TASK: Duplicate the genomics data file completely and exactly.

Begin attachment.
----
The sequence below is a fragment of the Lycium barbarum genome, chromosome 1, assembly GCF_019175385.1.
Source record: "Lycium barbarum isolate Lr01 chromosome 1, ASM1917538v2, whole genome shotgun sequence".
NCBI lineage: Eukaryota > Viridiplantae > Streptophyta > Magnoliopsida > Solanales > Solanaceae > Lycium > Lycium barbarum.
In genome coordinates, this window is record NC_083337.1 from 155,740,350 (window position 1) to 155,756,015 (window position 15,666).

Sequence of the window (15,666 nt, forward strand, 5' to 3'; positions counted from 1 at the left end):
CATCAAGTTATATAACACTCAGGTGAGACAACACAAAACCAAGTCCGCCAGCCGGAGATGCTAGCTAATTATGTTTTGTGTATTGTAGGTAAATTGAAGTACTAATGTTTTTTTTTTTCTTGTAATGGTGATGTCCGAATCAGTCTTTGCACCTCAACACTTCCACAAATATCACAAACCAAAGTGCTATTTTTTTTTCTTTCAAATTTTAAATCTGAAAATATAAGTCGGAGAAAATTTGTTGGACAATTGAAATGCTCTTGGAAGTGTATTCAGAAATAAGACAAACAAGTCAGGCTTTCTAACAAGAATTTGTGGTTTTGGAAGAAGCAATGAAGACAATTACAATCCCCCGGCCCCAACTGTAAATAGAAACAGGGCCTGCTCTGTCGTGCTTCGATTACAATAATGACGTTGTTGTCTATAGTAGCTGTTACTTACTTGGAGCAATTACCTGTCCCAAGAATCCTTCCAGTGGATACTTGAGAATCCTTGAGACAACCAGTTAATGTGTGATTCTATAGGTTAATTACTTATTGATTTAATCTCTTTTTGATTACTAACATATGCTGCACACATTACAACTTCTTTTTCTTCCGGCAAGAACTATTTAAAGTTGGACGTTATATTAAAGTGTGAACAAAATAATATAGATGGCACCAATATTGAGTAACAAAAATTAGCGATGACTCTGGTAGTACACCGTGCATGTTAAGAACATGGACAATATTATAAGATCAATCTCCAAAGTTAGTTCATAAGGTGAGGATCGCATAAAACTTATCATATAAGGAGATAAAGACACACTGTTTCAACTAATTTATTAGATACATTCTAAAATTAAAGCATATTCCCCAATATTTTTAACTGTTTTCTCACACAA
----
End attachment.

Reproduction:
The sequence below is a fragment of the Lycium barbarum genome, chromosome 1, assembly GCF_019175385.1.
Source record: "Lycium barbarum isolate Lr01 chromosome 1, ASM1917538v2, whole genome shotgun sequence".
NCBI lineage: Eukaryota > Viridiplantae > Streptophyta > Magnoliopsida > Solanales > Solanaceae > Lycium > Lycium barbarum.
In genome coordinates, this window is record NC_083337.1 from 155,740,350 (window position 1) to 155,756,015 (window position 15,666).

Sequence of the window (15,666 nt, forward strand, 5' to 3'; positions counted from 1 at the left end):
CATCAAGTTATATAACACTCAGGTGAGACAACACAAAACCAAGTCCGCCAGCCGGAGATGCTAGCTAATTATGTTTTGTGTATTGTAGGTAAATTGAAGTACTAATGTTTTTTTTTTTCTTGTAATGGTGATGTCCGAATCAGTCTTTGCACCTCAACACTTCCACAAATATCACAAACCAAAGTGCTATTTTTTTTTCTTTCAAATTTTAAATCTGAAAATATAAGTCGGAGAAAATTTGTTGGACAATTGAAATGCTCTTGGAAGTGTATTCAGAAATAAGACAAACAAGTCAGGCTTTCTAACAAGAATTTGTGGTTTTGGAAGAAGCAATGAAGACAATTACAATCCCCCGGCCCCAACTGTAAATAGAAACAGGGCCTGCTCTGTCGTGCTTCGATTACAATAATGACGTTGTTGTCTATAGTAGCTGTTACTTACTTGGAGCAATTACCTGTCCCAAGAATCCTTCCAGTGGATACTTGAGAATCCTTGAGACAACCAGTTAATGTGTGATTCTATAGGTTAATTACTTATTGATTTAATCTCTTTTTGATTACTAACATATGCTGCACACATTACAACTTCTTTTTCTTCCGGCAAGAACTATTTAAAGTTGGACGTTATATTAAAGTGTGAACAAAATAATATAGATGGCACCAATATTGAGTAACAAAAATTAGCGATGACTCTGGTAGTACACCGTGCATGTTAAGAACATGGACAATATTATAAGATCAATCTCCAAAGTTAGTTCATAAGGTGAGGATCGCATAAAACTTATCATATAAGGAGATAAAGACACACTGTTTCAACTAATTTATTAGATACATTCTAAAATTAAAGCATATTCCCCAATATTTTTAACTGTTTTCTCACACAA